Voice conversion systems convert a spoken utterance from one person into the voice of another person. It can be seen as asking a model to repeat a recorded sentence with the voice of another person. This type of technology gets a lot of attention from the entertainment industry because it unlocks interesting possibilities. For instance, it can facilitate the resurrection of beloved characters for which the original actor is no longer available (e.g. young Luke Skywalker in The Mandalorian ). It allows characters to have the same voice in all languages. It makes it possible for players to generate content for videogames by letting them record dialog lines and convert them to the voice of the game characters.
Figure 1: Voice conversion change the voice of a spoken utterance without altering its textual and prosodic content.
Here are some examples of converted voices using our voice conversion system:
A voice conversion system must encode the phonetic content and the prosody of a spoken line while discarding the speaker identity information. Speaker identity information refers to how the voice of the person sounds. The phonetic content is the information about the words that have been said, while the prosody refers to how the words were said. Some describe it as the melody of the sentence. Once a source speech line is encoded, it is reconstructed in a different voice.
This blog discusses the representation of speech in a voice conversion model. More specifically, we explain the intuition behind soft speech units that improve upon traditional discrete speech units. Soft speech units were introduced in:
B. van Niekerk, M.-A. Carbonneau, J. Zaïdi, M. Baas, H. Seuté and H. Kamper, "A Comparison of Discrete and Soft Speech Units for Improved Voice Conversion," IEEE International Conference on Acoustics, Speech and Signal Processing (ICASSP), 2022
There are several ways to represent phonetic and prosodic information. In this blog, we focus on learned speech units. Speech units are symbols that represent typical speech pattern over a short period of time. In other words, each short speech segment, or frame, is summarized by a symbol from a predefined dictionary. The dictionary of symbols is not specified by a human, but rather discovered from data in a learning process.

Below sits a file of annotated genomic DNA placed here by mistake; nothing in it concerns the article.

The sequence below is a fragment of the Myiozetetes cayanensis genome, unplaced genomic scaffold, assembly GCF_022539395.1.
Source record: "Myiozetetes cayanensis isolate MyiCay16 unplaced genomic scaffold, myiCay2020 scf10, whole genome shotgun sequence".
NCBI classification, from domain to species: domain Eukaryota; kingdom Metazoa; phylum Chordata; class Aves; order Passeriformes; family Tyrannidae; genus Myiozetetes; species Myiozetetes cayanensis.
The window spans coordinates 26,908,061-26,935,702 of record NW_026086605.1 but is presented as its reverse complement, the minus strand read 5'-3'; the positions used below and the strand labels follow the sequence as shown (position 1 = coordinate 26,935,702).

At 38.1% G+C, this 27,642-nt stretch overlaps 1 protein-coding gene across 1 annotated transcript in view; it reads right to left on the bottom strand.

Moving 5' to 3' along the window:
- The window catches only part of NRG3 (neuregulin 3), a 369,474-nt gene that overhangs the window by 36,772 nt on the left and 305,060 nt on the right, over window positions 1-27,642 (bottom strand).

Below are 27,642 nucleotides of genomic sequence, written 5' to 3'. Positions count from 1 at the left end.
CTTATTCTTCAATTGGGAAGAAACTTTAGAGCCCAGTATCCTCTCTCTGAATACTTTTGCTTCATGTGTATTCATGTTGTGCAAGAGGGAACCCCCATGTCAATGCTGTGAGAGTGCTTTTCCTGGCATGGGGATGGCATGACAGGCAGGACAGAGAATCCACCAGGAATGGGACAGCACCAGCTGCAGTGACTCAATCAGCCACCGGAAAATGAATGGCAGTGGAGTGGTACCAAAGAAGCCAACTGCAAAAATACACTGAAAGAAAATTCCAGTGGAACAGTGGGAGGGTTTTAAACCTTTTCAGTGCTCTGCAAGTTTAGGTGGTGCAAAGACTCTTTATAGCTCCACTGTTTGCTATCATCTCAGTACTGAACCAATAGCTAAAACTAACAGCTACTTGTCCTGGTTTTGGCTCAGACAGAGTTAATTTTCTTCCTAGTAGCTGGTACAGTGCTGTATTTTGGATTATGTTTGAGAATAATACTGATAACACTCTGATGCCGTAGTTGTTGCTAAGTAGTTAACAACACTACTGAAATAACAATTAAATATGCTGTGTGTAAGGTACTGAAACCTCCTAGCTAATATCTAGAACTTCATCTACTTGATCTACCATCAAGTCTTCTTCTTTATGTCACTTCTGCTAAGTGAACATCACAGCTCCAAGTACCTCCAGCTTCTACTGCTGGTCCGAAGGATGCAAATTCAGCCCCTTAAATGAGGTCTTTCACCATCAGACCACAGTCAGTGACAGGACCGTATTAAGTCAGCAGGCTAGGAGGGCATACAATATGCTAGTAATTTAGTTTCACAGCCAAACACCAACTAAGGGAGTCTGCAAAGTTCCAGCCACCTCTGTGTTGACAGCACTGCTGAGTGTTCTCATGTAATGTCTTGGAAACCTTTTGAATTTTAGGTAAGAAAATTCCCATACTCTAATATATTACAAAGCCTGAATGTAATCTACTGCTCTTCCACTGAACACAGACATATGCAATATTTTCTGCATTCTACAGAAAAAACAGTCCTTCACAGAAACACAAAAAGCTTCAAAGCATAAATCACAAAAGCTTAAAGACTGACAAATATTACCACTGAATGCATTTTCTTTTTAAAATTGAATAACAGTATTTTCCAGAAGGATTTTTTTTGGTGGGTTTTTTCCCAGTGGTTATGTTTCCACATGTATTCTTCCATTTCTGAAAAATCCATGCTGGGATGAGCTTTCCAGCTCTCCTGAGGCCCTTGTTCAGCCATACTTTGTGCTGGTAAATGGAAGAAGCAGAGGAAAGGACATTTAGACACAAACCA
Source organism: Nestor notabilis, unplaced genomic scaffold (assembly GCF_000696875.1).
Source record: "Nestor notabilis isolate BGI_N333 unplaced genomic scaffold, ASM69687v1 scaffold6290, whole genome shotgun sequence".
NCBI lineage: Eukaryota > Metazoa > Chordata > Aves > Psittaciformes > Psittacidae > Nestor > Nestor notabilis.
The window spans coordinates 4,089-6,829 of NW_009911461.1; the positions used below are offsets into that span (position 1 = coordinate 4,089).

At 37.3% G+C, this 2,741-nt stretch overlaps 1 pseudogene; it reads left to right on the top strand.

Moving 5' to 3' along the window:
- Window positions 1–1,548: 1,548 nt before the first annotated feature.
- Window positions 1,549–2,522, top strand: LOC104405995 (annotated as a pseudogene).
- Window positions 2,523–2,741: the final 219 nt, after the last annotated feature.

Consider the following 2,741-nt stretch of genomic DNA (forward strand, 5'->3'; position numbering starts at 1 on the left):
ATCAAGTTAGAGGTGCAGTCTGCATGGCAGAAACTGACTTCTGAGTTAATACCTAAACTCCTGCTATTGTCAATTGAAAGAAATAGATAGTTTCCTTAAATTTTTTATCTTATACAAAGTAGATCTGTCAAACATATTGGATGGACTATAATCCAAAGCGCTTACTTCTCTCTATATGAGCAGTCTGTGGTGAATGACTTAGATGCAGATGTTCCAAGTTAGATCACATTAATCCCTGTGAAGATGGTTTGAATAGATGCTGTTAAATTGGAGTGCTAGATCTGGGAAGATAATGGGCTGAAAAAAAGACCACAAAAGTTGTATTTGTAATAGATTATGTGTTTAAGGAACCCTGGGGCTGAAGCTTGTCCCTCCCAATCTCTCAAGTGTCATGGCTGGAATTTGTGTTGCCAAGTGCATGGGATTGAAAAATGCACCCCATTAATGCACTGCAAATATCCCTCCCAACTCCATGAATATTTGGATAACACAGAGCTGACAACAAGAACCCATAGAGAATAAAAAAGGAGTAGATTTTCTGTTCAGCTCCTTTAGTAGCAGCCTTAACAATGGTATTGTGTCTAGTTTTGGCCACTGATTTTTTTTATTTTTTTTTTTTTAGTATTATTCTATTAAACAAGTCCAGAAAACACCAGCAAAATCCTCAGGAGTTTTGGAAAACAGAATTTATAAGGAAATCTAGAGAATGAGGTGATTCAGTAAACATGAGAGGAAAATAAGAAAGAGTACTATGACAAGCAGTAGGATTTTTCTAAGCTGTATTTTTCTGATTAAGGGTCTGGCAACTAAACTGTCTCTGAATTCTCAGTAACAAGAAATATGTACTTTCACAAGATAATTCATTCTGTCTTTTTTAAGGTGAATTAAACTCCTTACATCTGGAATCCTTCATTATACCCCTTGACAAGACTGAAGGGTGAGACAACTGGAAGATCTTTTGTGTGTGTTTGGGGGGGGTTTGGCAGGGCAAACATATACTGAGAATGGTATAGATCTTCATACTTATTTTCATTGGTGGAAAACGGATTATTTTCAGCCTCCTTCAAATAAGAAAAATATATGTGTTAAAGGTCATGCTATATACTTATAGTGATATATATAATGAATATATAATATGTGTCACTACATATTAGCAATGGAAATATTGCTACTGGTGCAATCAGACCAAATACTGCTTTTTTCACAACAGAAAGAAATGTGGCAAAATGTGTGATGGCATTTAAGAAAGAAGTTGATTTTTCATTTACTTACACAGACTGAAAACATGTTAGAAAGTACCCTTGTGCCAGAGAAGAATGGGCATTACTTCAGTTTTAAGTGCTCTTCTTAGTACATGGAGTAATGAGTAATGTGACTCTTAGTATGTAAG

Figure 2: Each speech frame is represented by a symbol from a learned dictionary. These symbols are speech units.
Here are the steps to learn a dictionary of speech units:
Collect a large amount of speech data
Split all the data in short frames and encode them in a latent space using a feature extractor (e.g. MFCC, HuBERT or CPC)
Perform clustering on all encoded frames using your favorite algorithm (e.g. k-means)
The centers of the discovered clusters are speech units.
Figure 3: How to learn a dictionary of discrete speech units.
The process is similar when encoding a speech line. First split the line into short frames, extract features and attribute them to the closest cluster centers. This means that a raw audio signal is translated to a series of cluster IDs. This process tends to discard information related to the speaker identity while preserving phonetic and prosodic information.
Soft speech units
However, by hard-assigning every bit of speech to a cluster center, some phonetic information is also lost. It is impossible to tell how close to other clusters the frame fell, which can lead to mispronunciations. Take the word fin, for example. Ambiguous frames in the fricative /f/ may be assigned to incorrect nearby units, resulting in the mispronunciation thin.
This is what motivated us to propose a new way of encoding speech units that models assignment ambiguity. We call them soft-speech units as opposed to the hard speech unit assignation scheme that we just described. By modeling ambiguity in discrete unit assignments, we retain more content information and, as a result, correct mispronunciations like fin/thin. This idea is inspired by soft-assignment in computer vision, which has been shown to improve performance on classification tasks .